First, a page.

• Stents like Memokath™, Horizon™ have less tendency to migrate compared to non-expanding stents if they are implanted to open up obstructions in the urethra. Clinical trials have showed however that such stents are not suitable to use as replacement for an indwelling catheter after thermo-therapy such as the Wallterm™ procedure as they show high migration rates of the stents into the bladder.
  • A reason seems to be that the thermal treatment first causes the urethra to widen before the prostatic gland starts to swell and thereby shrinks the urethra, which can create obstruction of the same type as described earlier.
  • If a stent of for ex type Memokath™ or Horizon™ is implanted in the widened urethra will the expanded, large bell shaped opening create strong outward forces of the sphincteric tissue counteracting the closing of it. If the urethra is widened the non-expanded part becomes loose and can be rejected into the bladder by the movement of the sphincter.
  • It is thus an object of the present invention to produce a stent which can be precisely implanted in a diseased organ and have a low risk form migration, which is easy to implant, and to later remove in the case of a temporary stent, and which in general at least to some extent overcomes the disadvantages described above in relation to known stents.
  • Throughout this application a diseased organ may be e.g. an oesophagus being compressed due to a tumour, or obstructions in the urethra caused by BPH, temporary swelling of the prostatic gland after thermotherapy, irradiation or strictures.
  • Summary of the invention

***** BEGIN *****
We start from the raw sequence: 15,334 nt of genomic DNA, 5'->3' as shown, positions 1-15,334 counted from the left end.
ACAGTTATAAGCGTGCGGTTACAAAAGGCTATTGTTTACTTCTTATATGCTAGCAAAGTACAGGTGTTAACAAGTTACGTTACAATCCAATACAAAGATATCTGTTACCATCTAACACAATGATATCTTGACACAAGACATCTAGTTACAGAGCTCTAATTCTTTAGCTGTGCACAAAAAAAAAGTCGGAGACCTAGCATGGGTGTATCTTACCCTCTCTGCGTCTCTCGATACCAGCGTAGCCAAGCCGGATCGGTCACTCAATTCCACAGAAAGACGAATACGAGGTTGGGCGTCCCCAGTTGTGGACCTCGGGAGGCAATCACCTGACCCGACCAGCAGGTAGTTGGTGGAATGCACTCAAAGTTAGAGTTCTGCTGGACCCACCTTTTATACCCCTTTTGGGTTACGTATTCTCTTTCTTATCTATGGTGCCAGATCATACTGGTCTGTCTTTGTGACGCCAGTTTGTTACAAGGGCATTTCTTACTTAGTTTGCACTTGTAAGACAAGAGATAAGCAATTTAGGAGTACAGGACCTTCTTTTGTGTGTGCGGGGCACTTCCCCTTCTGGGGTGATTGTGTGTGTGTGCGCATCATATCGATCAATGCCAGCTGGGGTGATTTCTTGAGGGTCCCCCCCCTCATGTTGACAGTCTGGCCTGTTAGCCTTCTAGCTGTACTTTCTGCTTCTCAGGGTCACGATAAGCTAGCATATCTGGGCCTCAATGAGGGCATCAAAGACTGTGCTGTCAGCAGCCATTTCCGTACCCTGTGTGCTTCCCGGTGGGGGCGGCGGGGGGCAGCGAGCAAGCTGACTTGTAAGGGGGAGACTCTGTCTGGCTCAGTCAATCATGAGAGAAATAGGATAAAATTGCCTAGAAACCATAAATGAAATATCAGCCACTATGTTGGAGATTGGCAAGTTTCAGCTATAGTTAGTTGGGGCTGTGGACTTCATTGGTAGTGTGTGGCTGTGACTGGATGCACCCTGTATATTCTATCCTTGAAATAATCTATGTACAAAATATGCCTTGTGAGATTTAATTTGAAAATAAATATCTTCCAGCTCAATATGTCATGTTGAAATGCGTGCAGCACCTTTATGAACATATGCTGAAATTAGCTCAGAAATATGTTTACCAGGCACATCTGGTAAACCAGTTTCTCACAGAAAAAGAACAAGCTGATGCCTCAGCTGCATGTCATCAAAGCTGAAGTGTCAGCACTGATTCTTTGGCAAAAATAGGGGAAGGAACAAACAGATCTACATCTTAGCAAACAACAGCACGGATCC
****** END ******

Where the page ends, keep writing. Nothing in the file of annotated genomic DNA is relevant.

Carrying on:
• The above object is achieved according to one aspect of the present inventive concept by means of a stent for use in a tubular organ of a body, comprising a first part to be positioned in a diseased part of the organ and acting as a stentbody therein, and a second part to be positioned in a non-diseased part of the organ and acting as an anchoring element, said two parts being designed as tubular members interconnected at the ends facing one another by a flexible, axially rigid connecting part, at least said second part having memorized therein a capacity to expand radially after an increase in temperature, thereby providing anchorage of the stentbody at a determined distance away from the diseased part of the organ. What is achieved is a stent which has a distinct stenting part, the first part, to keep the diseased organ open, and a distinct anchoring element, the second part, to anchor the stent in place in the non-diseased part. This anchoring works against migrations in both axial directions of the stent. The axially rigid connecting part is also serving this purpose of keeping the first part away from the surrounding organs, since the axial rigidity thereof transfers the anchoring from the second part to the first part. This way the first part is kept in position and is prohibited from migrating in either direction. However, the connecting part is not rigid in the transversal direction since it may need to follow the axial direction if the organ is not straight, or the movements of the organ.